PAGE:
Photo: U.S. Coast Guard, Petty Officer 2nd Class Kyle Niemi
Climate change affects people and the environment the world over. However, the financial community has been slow to respond to climate risk. In fact, a recent study shows that global supply chains have become increasingly susceptible to climatic shocks and pressures in recent years.
Researchers from Potsdam Institute analyzed daily economic, population and temperature data from 1991 to 2011 to assess the impact of heat stress on production losses in the construction, agriculture and fisheries and mining and quarrying industries. The study found that on a daily average, output reduced by 0.6 percent, 0.8 percent and 4.2 percent, respectively, per degree over 27° Celsius (80.6° F).
You would think that governments and corporations would diversify their supply chains to reduce the risk of localized natural disasters on the entire supply network, but the study indicates the opposite is true.
Potsdam’s researchers, using data from 186 countries, found that “existing dependencies on supply from tropical countries have become larger” especially between 2001 and 2011. “This suggests that the current evolution of the supply network might facilitate the propagation of climate-induced production losses,” conclude the reports’ authors.
In the past, international trade policies have provided countries with purchasing agreements to secure regional demand, which can jeopardize global market stability. As the authors suggest, restructuring global supply chain networks and related trade policies will likely be critical to building resilient supply chains.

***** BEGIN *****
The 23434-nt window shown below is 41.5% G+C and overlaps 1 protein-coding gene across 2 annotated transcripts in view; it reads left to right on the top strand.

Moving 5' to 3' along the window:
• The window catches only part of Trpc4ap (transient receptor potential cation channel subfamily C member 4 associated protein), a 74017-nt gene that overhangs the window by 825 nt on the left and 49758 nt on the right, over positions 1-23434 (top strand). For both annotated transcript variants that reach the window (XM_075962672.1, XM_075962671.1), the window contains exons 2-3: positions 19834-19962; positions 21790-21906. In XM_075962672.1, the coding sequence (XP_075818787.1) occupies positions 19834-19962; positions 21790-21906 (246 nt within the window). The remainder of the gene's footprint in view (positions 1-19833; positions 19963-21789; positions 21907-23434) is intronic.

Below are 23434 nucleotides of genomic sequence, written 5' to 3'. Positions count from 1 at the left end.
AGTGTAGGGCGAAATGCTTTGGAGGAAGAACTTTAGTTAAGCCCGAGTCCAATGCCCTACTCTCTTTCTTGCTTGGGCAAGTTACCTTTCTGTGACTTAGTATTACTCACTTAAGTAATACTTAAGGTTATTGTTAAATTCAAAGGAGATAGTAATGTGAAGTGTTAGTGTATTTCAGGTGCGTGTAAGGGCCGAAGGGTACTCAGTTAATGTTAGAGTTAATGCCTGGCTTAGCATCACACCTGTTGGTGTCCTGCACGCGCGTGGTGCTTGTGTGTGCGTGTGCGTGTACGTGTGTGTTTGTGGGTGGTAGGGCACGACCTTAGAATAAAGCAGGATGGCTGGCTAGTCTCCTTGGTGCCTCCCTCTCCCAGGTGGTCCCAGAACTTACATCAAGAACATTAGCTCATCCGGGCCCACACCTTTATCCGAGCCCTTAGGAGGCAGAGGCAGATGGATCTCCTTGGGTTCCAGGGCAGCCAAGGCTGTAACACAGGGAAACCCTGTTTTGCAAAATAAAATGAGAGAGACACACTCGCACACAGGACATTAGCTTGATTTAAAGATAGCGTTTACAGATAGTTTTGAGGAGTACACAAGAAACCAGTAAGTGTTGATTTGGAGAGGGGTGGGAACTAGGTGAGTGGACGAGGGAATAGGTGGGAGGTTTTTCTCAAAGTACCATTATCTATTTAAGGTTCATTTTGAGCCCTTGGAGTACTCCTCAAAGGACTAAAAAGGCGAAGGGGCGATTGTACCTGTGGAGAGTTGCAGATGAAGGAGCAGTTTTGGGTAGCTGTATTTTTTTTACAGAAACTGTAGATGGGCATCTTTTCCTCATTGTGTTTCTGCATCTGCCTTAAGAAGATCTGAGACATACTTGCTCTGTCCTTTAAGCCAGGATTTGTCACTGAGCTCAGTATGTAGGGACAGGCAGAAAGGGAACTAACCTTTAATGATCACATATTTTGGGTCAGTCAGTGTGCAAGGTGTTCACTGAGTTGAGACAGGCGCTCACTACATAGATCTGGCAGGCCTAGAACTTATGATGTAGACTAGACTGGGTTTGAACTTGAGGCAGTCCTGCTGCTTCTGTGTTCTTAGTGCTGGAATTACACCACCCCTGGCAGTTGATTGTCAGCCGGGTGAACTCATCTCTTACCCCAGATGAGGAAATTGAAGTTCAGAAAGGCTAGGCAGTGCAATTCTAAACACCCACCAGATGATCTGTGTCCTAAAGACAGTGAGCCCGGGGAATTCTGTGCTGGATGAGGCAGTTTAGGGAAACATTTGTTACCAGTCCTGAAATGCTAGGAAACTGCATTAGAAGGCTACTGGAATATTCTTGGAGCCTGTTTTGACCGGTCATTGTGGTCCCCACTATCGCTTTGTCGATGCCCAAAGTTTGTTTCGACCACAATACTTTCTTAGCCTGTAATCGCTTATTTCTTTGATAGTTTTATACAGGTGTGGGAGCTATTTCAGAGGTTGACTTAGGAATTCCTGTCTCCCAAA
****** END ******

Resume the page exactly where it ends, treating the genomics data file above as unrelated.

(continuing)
Historically, credit rating agencies haven’t included climate vulnerability into credit ratings of government- or corporate-issued securities. Recently, the worlds’ biggest credit rating agencies – Standard & Poor’s and Moody’s Investors Service – are beginning to incorporate climate change into financial risk calculations.
The Financial Stability Board’s Task Force on Climate-Related Financial Disclosure (TCFD) released a report in March 2016, titled “Environmental Risks and Developments – FSB Task Force Could Begin to Clear Fog on Climate Risk Disclosures.” The report addresses the question of how the financial sector can incorporate climate risk into decision-making processes.
From a financial standpoint, the risks stem from the impact climate stressors (like droughts or hurricanes) could have on industries and companies, as well as the potential impact environmental policies, like a carbon tax, could have on corporate profits. The TCFG will release a second report outlining a set of voluntary reporting criteria that financial analysts can use to better monetize climate risk exposure.
“The report enumerates a set of fundamental principles of disclosure, which – combined with a standardized and consistent scenario analysis framework for disclosing climate-related risks, by region, industry and time horizons – could serve as a meaningful starting point for integrating more methodically climate change into our analysis of creditworthiness,” commented Moody’s Senior Vice President, Henry Shilling.
As the Potsdam Institute report indicates, governments and corporations are already experiencing financial losses associated with climate change.